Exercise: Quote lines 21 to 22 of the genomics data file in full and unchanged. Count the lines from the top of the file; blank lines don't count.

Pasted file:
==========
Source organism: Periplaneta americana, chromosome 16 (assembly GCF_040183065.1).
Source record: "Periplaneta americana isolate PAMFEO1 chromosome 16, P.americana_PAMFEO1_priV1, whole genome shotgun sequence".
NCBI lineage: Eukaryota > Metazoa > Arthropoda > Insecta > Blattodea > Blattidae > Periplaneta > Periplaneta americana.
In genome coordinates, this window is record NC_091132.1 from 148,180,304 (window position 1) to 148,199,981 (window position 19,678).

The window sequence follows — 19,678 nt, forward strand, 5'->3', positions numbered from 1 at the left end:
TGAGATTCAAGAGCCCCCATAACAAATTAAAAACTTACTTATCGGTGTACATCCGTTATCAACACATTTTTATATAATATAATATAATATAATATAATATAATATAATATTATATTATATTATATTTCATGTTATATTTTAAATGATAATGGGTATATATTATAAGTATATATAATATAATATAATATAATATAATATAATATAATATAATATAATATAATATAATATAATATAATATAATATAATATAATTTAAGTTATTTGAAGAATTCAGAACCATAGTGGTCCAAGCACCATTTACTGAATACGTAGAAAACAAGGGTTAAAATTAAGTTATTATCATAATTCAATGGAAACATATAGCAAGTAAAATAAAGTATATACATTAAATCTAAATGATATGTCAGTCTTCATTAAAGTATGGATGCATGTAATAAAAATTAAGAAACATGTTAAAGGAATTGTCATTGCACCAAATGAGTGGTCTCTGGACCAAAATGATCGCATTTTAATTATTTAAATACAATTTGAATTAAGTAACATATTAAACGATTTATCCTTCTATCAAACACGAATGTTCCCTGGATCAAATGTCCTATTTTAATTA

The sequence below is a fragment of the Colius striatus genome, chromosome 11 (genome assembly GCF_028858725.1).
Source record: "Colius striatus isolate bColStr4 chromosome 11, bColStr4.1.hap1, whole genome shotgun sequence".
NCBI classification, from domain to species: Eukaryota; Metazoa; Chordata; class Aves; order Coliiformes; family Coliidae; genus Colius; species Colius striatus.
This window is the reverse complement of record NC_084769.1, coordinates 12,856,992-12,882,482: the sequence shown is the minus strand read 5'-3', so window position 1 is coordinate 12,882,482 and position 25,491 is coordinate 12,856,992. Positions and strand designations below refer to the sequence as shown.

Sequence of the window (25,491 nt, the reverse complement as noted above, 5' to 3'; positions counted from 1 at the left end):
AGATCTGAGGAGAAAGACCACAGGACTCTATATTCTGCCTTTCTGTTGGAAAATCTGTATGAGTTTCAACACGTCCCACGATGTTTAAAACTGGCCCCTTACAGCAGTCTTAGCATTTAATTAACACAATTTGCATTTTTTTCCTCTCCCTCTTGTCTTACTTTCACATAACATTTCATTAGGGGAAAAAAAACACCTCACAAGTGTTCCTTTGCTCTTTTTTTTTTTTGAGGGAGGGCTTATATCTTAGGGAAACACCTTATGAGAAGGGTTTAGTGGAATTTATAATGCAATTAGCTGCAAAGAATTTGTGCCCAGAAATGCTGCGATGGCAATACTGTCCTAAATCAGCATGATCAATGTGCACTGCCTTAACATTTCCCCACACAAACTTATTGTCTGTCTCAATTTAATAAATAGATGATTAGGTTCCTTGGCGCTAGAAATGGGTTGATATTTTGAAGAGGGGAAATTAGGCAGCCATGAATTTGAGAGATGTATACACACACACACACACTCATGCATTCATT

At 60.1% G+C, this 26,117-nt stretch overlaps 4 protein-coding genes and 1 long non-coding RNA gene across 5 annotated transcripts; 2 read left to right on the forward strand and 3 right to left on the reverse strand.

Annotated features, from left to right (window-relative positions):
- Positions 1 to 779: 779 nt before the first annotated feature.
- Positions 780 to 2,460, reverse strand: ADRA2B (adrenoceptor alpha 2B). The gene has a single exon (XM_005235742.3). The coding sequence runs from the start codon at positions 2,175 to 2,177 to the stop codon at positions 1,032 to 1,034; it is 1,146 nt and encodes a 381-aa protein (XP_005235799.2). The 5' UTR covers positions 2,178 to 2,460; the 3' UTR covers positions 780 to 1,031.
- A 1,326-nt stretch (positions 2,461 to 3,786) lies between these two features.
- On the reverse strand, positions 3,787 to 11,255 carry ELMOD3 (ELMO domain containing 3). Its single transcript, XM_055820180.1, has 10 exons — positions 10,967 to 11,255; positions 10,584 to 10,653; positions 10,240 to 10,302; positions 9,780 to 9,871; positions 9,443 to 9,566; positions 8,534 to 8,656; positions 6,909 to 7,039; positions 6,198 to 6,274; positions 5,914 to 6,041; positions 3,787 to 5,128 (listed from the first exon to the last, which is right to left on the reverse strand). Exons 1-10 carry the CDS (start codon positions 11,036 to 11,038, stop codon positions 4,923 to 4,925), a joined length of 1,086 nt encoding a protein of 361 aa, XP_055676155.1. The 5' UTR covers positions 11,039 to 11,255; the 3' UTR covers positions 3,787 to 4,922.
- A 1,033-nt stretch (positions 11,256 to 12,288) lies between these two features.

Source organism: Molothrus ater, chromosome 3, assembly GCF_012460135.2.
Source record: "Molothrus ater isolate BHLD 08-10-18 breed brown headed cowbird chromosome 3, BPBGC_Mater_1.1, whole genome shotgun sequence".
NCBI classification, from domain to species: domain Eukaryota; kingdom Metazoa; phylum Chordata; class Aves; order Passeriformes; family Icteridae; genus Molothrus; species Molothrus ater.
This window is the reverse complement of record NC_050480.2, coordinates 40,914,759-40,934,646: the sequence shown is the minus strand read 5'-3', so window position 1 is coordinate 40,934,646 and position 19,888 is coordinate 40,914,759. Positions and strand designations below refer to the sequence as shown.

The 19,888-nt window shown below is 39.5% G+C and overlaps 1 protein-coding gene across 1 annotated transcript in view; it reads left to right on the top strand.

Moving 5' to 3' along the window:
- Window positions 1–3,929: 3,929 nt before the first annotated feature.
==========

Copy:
Source record: "Molothrus ater isolate BHLD 08-10-18 breed brown headed cowbird chromosome 3, BPBGC_Mater_1.1, whole genome shotgun sequence".
NCBI classification, from domain to species: domain Eukaryota; kingdom Metazoa; phylum Chordata; class Aves; order Passeriformes; family Icteridae; genus Molothrus; species Molothrus ater.